The purpose of bilateral visits is to foster and strengthen relations between two countries at the highest level. The following lists (in French) cover visits from 1848 until today that involved at least one member of the Swiss federal government.
Bilateral Visits from 1848 until today
- Names of countries
The current name is used, even if the country’s name was different at the time of the visit. In cases of post-1990 territorial changes (as in the Soviet Union and Yugoslavia), the 1990 country designation is used.
Names of foreign dignitaries
W Where possible, transcription errors found in the archived documents have been corrected and first names added.
Functions of foreign dignitaries
The unctions of head of government (prime minister, PM) and head of diplomacy (minister of foreign affairs, MFA) are indicated everywhere, even in cases where the official titles differ. In contrast, unusual or special functions or those difficult to translate are retained without change.
Type of visit
The deciding criterion, namely the involvement of at least one member of the Federal Council, defines the type of visit. A working visit to a senior Swiss official or a visit in conjunction with a multilateral meeting involving a subsequent courtesy call to the head of a department is therefore described in the lists as a courtesy visit.
Dates of the visit
In the case of a courtesy visit in conjunction with a working visit lasting several days or a visit in conjunction with a multilateral meeting, only the date of the courtesy visit is listed.
Members of the Federal Council
For simplicity's sake, first names are not listed.For all other visits, the entire duration of the visit is specified.
Names of federal departments
Only the current department names or a generic term are used. The Federal Department of Foreign Affairs is always referred to as FDFA, even though it was called the Political Department until 1978. Since the Federal Department of the Environment, Transport, Energy and Communications has had six different names since 1848, it is referred to as the Department of Communications.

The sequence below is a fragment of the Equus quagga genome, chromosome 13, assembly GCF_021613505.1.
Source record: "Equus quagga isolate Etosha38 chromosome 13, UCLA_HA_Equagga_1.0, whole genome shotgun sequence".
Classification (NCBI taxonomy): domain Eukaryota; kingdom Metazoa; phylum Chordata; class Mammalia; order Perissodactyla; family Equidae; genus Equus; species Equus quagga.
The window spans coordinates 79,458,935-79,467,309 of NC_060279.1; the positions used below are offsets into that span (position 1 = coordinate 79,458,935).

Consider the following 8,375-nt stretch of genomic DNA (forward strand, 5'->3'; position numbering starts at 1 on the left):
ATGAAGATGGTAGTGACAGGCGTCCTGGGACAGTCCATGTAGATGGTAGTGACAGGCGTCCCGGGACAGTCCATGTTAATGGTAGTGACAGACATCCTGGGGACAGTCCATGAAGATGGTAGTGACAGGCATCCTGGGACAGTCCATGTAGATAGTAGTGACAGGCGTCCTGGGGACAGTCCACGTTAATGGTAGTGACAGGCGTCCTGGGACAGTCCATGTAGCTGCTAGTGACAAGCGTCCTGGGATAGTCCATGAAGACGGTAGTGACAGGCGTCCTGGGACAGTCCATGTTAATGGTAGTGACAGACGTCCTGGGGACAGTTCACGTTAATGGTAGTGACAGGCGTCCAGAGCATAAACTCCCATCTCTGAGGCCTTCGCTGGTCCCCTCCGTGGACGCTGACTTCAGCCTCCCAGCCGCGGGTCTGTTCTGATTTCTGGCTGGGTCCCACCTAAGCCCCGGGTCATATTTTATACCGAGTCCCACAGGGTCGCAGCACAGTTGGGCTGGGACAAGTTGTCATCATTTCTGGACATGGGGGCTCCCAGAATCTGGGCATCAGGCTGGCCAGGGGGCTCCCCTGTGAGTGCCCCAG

The location is only listed if the visit took place outside the capital city.
The lists of bilateral visits have been compiled from one main source: the collection of files transferred by the seven federal departments to the Swiss Federal Archives (SFA). Some 4200 files have been evaluated.
Other sources have been consulted, in particular the (annual) Business Reports of the Federal Council, the Yearbook of Swiss Politics (published since 1965) and various lists of visits produced since the 1960s by Protocol of the Federal Department of Foreign Affairs (FDFA).
Problems of incomplete information became apparent as follows:
- In the inventories of some departments which did not compile a list of visits or at least not systematically
- In the transfer of the files to the SFA which was not systematic until 1990
- In the contents of the files, of which some were incomplete, it was not possible to confirm whether the visit actually took place and whether at least one member of the Federal Council participated